While this Court has acknowledged that the reliability of eyewitness identification has been subject to “ongoing scientific and judicial inquiry,” we have yet to articulate the impact of this inquiry on our due process analysis. See State v. Crawford, 99 Idaho 87, 102, 577 P.2d 1135, 1150 (1978). The New Jersey Supreme Court recently undertook a very thorough examination of the current state of scientific research regarding eyewitness identifications and concluded that “[t]he research . . . is not only extensive,” but “it represents the ‘gold standard in terms of the applicability of social science research to the law.'” Henderson, 27 A.3d at 916. “Experimental methods and findings have been tested and retested, subjected to scientific scrutiny through peer-reviewed journals, evaluated through the lens of meta-analyses, and replicated at times in real-world settings.” Id. We agree with the New Jersey Supreme Court and find that this extensive research convincingly demonstrates the fallibility of eyewitness identification testimony and pinpoints an array of variables that are most likely to lead to a mistaken identification.
State v. Almaraz, 154 Idaho 584, 593, 301 P.3d 242, 251, 2013 Ida. LEXIS 97, *19-20, 2013 WL 1285940. The recognition of the scientific foundation of eyewitness expert testimony remains clear. As was recently noted,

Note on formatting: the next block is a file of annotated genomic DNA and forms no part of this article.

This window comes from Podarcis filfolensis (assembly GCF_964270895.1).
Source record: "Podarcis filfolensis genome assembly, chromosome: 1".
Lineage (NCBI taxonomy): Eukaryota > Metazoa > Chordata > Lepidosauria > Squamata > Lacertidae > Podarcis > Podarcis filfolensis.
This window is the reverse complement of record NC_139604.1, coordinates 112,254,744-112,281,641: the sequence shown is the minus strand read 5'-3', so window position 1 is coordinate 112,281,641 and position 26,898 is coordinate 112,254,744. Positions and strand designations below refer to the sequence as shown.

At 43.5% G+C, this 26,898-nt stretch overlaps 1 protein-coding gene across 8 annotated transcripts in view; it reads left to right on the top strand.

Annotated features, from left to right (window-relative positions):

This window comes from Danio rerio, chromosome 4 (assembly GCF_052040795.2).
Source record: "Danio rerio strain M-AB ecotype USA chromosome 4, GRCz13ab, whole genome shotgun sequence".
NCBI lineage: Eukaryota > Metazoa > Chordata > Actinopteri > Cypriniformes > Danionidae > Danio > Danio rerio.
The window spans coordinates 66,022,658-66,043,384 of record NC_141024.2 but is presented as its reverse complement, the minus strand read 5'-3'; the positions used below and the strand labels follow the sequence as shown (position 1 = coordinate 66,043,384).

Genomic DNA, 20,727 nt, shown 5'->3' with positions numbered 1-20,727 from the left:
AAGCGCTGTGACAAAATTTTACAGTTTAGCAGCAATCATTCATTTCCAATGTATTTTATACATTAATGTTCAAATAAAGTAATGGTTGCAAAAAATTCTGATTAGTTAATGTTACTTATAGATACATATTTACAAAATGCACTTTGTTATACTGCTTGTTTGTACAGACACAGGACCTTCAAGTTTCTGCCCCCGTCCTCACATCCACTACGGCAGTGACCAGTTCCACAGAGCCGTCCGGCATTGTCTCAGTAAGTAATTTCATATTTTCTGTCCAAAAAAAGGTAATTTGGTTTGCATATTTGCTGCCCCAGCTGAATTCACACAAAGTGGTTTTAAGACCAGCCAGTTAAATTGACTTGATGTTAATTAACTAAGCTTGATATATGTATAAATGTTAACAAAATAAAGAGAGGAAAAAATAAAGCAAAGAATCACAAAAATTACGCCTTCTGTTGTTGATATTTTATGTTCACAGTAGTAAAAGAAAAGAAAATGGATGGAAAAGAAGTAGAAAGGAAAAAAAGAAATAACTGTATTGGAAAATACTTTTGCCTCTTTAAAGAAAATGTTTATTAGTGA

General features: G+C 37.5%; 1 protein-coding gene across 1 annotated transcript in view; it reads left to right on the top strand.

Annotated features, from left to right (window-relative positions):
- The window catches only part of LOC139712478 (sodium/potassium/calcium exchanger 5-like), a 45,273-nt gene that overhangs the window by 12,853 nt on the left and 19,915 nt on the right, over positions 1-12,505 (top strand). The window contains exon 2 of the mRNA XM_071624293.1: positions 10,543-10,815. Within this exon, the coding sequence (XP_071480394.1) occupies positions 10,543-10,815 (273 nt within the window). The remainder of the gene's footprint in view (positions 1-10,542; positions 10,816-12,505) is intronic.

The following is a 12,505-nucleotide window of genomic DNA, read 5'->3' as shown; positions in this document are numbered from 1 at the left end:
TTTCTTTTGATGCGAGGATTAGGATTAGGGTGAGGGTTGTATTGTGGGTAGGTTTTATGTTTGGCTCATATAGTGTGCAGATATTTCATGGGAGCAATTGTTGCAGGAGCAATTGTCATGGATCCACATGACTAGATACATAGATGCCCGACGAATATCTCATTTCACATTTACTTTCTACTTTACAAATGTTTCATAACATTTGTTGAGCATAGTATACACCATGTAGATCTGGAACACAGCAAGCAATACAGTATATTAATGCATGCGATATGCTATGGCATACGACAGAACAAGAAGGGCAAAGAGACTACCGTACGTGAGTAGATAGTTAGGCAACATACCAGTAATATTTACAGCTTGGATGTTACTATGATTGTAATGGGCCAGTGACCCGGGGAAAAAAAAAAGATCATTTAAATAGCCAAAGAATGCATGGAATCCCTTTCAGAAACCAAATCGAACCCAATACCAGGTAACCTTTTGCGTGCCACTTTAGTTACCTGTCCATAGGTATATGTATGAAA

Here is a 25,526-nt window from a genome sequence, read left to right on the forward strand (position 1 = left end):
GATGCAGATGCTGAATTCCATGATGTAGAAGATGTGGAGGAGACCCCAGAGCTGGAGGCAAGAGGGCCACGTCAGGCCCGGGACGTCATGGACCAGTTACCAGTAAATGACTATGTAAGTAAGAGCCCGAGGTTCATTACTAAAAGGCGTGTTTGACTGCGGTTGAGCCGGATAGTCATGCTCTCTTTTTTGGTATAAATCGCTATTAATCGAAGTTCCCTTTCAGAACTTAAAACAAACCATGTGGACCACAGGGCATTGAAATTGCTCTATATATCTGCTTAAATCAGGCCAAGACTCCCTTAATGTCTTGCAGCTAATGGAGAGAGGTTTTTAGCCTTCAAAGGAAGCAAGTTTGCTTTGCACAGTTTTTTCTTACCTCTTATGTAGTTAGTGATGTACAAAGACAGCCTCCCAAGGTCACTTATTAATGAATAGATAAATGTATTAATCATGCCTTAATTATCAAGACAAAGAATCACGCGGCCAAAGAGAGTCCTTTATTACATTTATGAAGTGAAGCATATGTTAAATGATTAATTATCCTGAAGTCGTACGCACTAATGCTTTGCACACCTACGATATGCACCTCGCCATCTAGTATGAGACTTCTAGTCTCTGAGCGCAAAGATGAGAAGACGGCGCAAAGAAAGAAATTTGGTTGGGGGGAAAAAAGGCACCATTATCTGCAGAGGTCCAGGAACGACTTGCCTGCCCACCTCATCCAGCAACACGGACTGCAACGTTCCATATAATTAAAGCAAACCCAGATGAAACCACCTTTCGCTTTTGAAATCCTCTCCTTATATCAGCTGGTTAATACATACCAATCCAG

When a scholarly consensus emerges on basic scientific principles, however, the law must adapt to avoid mindless perpetuation of irrational and arbitrary processes.
Here, there is clearly a scholarly consensus. Based on the evidence before a special master, the New Jersey Supreme Court agreed with one of the experts who testified that eyewitness research represents the “gold standard in terms of the applicability of social science research to the law.” Henderson, 27 A.2d at 916. As noted in Henderson,
Experimental methods and findings have been tested and retested, subjected to scientific scrutiny through peer-reviewed journals, evaluated through the lens of meta-analyses, and replicated at times in real-world settings. As reflected above, consensus exists among the experts who testified on remand and within the broader research community.